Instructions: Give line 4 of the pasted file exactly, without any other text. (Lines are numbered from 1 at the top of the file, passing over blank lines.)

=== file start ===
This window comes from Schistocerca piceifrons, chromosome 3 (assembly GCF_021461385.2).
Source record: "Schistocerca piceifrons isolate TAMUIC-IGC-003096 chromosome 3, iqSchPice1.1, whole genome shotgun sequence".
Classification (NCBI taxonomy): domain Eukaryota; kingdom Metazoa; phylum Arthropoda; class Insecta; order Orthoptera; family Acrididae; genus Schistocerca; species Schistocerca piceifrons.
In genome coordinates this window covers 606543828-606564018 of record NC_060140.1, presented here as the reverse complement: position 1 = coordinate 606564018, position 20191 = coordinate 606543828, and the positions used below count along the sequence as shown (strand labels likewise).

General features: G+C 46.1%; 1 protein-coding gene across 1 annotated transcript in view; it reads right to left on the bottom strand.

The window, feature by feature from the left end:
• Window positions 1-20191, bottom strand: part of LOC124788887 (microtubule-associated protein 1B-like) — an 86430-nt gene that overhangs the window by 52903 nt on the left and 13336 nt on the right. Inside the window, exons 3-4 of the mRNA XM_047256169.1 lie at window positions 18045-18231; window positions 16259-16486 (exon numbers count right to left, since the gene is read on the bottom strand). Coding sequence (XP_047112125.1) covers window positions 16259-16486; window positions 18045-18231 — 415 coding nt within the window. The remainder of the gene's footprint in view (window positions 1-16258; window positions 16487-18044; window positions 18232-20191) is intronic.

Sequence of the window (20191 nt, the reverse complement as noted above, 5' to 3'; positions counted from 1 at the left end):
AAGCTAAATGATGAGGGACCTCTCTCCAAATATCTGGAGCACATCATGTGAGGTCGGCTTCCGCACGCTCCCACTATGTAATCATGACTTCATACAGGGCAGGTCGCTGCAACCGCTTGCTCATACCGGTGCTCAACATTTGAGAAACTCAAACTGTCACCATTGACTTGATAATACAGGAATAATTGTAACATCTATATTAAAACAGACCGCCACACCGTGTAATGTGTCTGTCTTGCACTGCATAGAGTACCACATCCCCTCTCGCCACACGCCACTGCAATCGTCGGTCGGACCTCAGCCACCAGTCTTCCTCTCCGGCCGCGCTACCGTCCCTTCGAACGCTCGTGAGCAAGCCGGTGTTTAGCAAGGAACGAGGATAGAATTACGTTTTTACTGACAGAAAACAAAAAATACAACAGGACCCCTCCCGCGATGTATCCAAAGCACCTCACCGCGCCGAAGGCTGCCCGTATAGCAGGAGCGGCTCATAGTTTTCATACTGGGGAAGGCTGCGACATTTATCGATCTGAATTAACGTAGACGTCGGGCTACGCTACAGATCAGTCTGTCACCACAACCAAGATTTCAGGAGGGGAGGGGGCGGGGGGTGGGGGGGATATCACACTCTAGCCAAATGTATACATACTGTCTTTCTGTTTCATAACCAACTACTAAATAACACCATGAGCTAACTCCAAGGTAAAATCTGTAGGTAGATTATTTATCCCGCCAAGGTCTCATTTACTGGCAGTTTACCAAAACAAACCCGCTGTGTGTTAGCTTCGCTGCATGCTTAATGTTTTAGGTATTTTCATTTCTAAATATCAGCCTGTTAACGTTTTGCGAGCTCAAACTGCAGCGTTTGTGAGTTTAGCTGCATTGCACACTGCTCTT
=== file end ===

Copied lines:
In genome coordinates this window covers 606543828-606564018 of record NC_060140.1, presented here as the reverse complement: position 1 = coordinate 606564018, position 20191 = coordinate 606543828, and the positions used below count along the sequence as shown (strand labels likewise).